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State of the Biz: Flexibility is key

"The industry will kill itself by not taking care of itself," says Squeeze Animation's Denis Doré, who says the sector is facing the double hit of higher demand and talent shortages.
March 25, 2022

 By: Jeremy Dickson and Megan Haynes 

Every day this week, we have been sharing findings from our 2021 Kids Industry Survey, covering what’s top of mind for the kids TV sector. We’ve already looked at year-over-year trends, discoverability, preschool and production trends and budgets. To cap off the series, we’re exploring how executives feel about working from home and their work/life balance. 

Everybody’s working for the weekend – when they can take one  

For the second year in a row, our survey respondents said work/life balance is their greatest job stressor.

The situation is not unique to entertainment. More than half (52%) of US employees across all industries, age groups and experience levels are reporting burnout, according to a 2021 report from job search site Indeed. And this is up by 9% from a pre-COVID survey.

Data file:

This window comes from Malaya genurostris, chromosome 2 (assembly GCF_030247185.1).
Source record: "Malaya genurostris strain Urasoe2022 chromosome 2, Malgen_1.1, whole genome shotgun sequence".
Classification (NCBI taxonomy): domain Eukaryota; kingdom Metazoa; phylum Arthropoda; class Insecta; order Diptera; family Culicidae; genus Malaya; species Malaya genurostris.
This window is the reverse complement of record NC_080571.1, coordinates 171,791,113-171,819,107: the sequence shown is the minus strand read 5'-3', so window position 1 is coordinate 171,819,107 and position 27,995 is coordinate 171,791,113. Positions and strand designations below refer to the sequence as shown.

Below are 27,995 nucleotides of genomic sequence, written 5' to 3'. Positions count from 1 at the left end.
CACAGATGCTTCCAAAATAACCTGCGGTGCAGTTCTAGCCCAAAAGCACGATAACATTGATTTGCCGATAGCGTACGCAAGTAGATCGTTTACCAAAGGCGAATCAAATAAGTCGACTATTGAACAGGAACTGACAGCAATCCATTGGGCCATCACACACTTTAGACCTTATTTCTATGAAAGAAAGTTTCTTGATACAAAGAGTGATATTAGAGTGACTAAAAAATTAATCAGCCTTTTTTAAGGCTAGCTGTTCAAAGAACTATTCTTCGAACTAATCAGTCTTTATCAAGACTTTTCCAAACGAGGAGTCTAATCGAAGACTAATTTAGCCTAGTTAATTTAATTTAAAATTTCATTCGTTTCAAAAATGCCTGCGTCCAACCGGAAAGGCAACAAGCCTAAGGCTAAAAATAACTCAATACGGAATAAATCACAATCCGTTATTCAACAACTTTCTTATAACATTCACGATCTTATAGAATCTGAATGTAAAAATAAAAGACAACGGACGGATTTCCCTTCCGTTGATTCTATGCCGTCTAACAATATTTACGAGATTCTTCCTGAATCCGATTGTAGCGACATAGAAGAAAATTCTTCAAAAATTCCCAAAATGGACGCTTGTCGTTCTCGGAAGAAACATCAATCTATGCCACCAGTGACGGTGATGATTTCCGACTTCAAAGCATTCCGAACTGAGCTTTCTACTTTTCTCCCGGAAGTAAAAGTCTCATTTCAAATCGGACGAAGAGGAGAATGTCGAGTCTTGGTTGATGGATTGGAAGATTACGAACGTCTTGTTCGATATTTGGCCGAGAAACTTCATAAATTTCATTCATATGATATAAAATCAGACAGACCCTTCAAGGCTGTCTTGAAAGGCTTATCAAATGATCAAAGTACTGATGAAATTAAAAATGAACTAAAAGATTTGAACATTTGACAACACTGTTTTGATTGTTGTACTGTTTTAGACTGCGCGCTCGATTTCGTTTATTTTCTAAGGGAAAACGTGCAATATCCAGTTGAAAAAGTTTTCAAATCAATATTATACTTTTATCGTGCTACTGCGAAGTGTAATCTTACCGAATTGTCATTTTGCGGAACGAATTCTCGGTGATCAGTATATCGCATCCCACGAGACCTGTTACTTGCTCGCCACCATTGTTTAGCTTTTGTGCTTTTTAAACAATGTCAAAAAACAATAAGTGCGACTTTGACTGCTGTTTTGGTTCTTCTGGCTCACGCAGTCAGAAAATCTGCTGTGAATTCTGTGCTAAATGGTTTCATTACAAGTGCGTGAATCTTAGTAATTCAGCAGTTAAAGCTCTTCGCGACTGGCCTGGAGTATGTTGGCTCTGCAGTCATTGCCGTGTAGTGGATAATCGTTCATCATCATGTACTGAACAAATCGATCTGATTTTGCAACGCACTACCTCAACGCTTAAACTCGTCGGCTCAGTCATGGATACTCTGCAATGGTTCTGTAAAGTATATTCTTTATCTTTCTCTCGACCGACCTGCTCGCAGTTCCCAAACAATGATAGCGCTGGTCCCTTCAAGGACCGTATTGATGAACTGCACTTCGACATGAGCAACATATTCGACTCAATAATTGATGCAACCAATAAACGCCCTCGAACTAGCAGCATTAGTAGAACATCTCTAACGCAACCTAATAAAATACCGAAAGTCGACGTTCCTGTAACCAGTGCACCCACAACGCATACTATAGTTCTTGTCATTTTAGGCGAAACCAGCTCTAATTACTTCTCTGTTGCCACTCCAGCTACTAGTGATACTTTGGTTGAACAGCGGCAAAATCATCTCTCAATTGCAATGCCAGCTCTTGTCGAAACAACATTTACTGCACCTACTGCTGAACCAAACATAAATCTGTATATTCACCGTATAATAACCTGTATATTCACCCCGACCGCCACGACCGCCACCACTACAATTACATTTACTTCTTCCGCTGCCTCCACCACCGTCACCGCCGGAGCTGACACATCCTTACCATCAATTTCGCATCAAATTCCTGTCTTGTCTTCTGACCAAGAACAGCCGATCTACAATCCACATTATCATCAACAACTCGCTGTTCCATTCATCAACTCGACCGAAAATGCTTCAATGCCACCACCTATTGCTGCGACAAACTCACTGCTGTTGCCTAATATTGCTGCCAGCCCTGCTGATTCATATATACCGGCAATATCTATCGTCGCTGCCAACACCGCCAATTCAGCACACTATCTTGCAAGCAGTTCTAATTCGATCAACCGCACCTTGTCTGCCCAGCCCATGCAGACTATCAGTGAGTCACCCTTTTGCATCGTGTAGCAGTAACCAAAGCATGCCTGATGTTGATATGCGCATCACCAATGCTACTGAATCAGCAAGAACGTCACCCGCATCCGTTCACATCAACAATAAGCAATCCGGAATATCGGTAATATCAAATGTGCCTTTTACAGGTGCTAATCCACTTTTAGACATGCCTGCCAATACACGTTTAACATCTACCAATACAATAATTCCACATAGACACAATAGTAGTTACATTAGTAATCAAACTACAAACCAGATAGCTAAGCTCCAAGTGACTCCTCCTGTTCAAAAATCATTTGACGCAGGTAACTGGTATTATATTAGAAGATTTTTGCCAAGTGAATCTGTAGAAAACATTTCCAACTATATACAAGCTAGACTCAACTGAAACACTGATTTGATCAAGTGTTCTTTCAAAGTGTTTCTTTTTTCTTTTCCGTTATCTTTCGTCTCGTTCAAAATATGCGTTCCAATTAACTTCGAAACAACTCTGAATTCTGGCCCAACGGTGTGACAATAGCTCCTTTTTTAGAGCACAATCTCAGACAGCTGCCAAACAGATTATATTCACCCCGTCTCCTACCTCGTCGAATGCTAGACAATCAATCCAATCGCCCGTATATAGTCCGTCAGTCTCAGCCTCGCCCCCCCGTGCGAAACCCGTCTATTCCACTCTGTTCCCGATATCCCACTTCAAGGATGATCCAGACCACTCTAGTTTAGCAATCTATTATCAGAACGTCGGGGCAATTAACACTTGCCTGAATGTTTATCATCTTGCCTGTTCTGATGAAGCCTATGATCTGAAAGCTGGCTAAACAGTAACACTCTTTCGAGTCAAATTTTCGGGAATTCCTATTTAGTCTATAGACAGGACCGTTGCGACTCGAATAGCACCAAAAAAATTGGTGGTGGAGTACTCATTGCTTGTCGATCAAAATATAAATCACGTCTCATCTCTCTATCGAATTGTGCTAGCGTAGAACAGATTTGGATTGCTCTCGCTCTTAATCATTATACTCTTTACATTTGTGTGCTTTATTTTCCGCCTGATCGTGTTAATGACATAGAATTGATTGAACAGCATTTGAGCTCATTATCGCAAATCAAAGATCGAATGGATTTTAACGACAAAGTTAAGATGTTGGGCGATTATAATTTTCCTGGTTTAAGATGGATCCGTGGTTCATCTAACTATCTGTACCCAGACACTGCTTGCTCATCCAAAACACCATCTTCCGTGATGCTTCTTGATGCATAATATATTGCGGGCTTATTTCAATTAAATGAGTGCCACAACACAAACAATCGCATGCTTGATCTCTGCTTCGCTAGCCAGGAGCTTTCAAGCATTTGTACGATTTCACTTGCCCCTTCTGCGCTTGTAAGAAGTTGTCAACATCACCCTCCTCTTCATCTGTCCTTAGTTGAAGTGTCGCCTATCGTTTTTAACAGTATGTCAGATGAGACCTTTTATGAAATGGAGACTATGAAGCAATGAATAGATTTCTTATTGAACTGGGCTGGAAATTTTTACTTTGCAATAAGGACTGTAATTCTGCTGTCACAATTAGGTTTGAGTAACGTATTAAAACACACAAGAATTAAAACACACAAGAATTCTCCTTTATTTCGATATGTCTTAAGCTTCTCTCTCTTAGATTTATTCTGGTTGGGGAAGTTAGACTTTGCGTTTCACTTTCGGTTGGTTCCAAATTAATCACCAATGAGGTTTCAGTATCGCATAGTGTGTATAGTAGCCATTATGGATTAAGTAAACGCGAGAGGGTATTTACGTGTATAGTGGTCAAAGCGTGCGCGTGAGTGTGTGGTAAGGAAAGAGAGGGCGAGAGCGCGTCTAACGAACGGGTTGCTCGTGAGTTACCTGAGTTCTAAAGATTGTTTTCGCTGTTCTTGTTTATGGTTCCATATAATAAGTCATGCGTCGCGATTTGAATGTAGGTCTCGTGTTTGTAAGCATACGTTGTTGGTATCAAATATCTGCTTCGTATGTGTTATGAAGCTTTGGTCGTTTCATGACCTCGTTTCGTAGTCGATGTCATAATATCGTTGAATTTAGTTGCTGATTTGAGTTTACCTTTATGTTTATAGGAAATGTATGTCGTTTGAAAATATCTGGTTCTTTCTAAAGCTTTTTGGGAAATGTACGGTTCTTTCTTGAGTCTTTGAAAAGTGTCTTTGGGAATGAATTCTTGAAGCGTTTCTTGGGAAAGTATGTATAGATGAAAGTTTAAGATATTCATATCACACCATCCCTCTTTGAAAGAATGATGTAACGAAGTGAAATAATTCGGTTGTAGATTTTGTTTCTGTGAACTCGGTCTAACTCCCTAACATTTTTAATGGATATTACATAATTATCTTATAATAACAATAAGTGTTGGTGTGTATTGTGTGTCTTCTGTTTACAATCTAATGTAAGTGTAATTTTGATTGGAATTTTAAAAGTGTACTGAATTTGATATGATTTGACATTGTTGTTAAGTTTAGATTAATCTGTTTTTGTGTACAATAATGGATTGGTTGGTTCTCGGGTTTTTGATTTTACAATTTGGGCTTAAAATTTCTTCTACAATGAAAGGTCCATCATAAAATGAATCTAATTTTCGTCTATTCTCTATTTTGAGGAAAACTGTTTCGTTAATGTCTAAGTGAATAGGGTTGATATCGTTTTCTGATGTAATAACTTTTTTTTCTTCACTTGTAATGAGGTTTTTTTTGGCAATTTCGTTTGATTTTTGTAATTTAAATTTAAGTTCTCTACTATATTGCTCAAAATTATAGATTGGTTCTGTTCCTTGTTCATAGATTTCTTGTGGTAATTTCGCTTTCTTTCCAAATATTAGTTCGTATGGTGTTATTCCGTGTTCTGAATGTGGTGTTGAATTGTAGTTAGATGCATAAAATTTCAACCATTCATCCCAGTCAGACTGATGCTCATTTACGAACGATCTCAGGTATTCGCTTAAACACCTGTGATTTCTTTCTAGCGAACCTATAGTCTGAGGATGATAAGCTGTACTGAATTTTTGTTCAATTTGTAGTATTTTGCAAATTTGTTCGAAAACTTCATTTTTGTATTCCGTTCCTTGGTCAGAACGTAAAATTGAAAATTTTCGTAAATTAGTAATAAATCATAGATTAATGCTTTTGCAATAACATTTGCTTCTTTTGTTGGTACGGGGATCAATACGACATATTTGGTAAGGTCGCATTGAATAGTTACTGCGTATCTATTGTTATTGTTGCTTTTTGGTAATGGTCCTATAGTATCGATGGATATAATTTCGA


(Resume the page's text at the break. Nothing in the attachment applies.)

However, in kids entertainment, it’s even more challenging, due to the ongoing talent shortage that higher demand for animation has caused, says Denis Doré, co-founder and CEO of Canada’s Squeeze Animation Studios (Cracké).

“Talent has a lot of options at the moment. So we need to take care of our people, keep our teams happy, [and] make sure new talent will want to stay long term,” says Doré. “Yes, everybody asks about salaries. But at the end of the day, work/life balance is the key. It’s something people are rediscovering even more now that they can work partly from home.”

Since the beginning of the pandemic, Squeeze has ramped up efforts to provide a more flexible working environment for teams at both its Montréal and Québec City studios, and the strategy will continue into 2022 in order for it to stay competitive.

“We give the power to the staff to organize their weeks the way they want, whether it’s working from home five days a week or two,” says Doré. “Our supervisors also have the responsibility to ask that staff come in if, for example, we need to figure out a big problem, or for onboarding new team members.”Infographic_Work

This piece originally appeared in Kidscreen‘s February/March 2022 magazine issue. 

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